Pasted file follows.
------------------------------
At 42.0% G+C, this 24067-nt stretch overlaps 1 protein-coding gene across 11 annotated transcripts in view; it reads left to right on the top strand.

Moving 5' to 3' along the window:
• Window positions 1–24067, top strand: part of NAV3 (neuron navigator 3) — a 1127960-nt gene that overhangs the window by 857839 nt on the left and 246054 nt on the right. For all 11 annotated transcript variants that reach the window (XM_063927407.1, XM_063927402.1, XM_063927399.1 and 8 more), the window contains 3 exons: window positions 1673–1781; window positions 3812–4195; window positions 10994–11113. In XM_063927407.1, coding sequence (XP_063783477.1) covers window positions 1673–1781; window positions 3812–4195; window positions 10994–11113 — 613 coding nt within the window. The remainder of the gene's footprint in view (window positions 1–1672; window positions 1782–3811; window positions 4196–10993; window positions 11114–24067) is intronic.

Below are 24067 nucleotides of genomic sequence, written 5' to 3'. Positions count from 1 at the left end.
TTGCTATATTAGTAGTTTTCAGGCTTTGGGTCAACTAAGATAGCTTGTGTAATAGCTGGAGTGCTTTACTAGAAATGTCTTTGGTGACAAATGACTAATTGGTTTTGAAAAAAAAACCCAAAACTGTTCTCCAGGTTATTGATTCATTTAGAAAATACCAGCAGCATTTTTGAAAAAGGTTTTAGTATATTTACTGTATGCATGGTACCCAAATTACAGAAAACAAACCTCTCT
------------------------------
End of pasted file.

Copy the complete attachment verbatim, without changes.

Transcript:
At 42.0% G+C, this 24067-nt stretch overlaps 1 protein-coding gene across 11 annotated transcripts in view; it reads left to right on the top strand.

Moving 5' to 3' along the window:
• Window positions 1–24067, top strand: part of NAV3 (neuron navigator 3) — a 1127960-nt gene that overhangs the window by 857839 nt on the left and 246054 nt on the right. For all 11 annotated transcript variants that reach the window (XM_063927407.1, XM_063927402.1, XM_063927399.1 and 8 more), the window contains 3 exons: window positions 1673–1781; window positions 3812–4195; window positions 10994–11113. In XM_063927407.1, coding sequence (XP_063783477.1) covers window positions 1673–1781; window positions 3812–4195; window positions 10994–11113 — 613 coding nt within the window. The remainder of the gene's footprint in view (window positions 1–1672; window positions 1782–3811; window positions 4196–10993; window positions 11114–24067) is intronic.

Below are 24067 nucleotides of genomic sequence, written 5' to 3'. Positions count from 1 at the left end.
TTGCTATATTAGTAGTTTTCAGGCTTTGGGTCAACTAAGATAGCTTGTGTAATAGCTGGAGTGCTTTACTAGAAATGTCTTTGGTGACAAATGACTAATTGGTTTTGAAAAAAAAACCCAAAACTGTTCTCCAGGTTATTGATTCATTTAGAAAATACCAGCAGCATTTTTGAAAAAGGTTTTAGTATATTTACTGTATGCATGGTACCCAAATTACAGAAAACAAACCTCTCT